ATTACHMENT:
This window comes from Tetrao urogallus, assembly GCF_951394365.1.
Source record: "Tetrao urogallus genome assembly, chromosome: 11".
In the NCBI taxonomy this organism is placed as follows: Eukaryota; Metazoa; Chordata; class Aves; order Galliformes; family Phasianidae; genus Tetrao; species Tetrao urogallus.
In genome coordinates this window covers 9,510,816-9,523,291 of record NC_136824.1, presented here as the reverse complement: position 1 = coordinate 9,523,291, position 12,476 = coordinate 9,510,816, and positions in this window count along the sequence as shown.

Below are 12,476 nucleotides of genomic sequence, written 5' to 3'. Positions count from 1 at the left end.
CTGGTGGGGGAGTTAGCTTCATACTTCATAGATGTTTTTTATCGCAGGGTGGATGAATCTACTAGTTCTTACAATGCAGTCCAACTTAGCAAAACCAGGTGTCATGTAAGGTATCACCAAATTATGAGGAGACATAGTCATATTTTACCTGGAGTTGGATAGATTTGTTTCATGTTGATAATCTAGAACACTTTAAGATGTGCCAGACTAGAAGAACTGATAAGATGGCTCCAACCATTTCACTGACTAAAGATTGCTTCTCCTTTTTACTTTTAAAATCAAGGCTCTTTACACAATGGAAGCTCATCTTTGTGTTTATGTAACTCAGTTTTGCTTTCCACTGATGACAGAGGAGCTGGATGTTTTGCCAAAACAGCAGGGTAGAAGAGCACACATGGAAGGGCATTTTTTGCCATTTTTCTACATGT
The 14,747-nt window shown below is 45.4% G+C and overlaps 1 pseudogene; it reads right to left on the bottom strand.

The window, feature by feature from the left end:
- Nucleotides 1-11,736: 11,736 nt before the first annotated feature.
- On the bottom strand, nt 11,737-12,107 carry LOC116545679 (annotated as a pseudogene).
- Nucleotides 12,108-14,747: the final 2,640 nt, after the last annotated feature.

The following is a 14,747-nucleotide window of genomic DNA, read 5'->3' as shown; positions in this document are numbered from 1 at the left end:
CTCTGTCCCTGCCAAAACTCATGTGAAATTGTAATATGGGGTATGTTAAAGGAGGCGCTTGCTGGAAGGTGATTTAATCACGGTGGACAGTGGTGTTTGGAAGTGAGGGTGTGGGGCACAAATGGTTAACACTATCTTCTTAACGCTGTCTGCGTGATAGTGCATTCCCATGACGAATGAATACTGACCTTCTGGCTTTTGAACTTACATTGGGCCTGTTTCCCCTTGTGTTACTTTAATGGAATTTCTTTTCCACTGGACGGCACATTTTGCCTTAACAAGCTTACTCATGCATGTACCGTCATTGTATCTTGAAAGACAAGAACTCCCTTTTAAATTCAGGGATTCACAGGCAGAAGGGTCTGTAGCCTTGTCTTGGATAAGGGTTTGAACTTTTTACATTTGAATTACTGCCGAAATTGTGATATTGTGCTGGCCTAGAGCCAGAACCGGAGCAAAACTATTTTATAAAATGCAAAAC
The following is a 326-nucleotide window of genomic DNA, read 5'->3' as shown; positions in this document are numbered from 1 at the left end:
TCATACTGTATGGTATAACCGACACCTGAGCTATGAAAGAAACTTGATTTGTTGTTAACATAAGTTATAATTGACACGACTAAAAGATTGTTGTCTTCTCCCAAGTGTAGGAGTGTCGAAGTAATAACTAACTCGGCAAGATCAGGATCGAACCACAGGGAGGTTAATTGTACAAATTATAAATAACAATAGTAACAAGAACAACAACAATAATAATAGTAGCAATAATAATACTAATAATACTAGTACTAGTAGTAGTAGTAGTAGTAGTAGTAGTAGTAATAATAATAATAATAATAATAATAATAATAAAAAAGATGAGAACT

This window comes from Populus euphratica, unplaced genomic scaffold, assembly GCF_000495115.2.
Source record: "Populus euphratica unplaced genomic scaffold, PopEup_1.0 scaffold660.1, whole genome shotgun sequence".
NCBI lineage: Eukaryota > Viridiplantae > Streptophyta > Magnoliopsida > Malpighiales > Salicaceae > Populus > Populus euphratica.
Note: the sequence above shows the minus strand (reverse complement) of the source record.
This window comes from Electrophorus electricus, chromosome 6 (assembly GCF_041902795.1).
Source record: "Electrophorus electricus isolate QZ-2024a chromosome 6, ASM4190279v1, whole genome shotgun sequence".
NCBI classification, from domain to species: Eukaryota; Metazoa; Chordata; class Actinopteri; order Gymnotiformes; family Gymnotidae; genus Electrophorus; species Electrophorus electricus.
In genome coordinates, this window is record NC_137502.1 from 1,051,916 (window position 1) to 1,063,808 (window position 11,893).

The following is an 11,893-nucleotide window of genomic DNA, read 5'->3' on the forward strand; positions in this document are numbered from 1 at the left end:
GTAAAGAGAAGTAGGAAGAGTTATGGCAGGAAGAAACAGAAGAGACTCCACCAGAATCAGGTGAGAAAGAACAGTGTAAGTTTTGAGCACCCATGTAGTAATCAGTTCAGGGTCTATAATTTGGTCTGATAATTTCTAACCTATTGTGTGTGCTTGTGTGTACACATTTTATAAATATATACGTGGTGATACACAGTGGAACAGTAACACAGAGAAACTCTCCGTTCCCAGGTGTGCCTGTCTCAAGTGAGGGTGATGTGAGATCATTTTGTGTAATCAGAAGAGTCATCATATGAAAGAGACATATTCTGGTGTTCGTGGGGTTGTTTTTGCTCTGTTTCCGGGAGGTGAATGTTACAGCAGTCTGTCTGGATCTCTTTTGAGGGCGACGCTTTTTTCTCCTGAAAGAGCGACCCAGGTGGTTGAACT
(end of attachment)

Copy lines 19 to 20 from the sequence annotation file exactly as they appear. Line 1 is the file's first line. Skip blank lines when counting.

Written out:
Note: the sequence above shows the minus strand (reverse complement) of the source record.
This window comes from Electrophorus electricus, chromosome 6 (assembly GCF_041902795.1).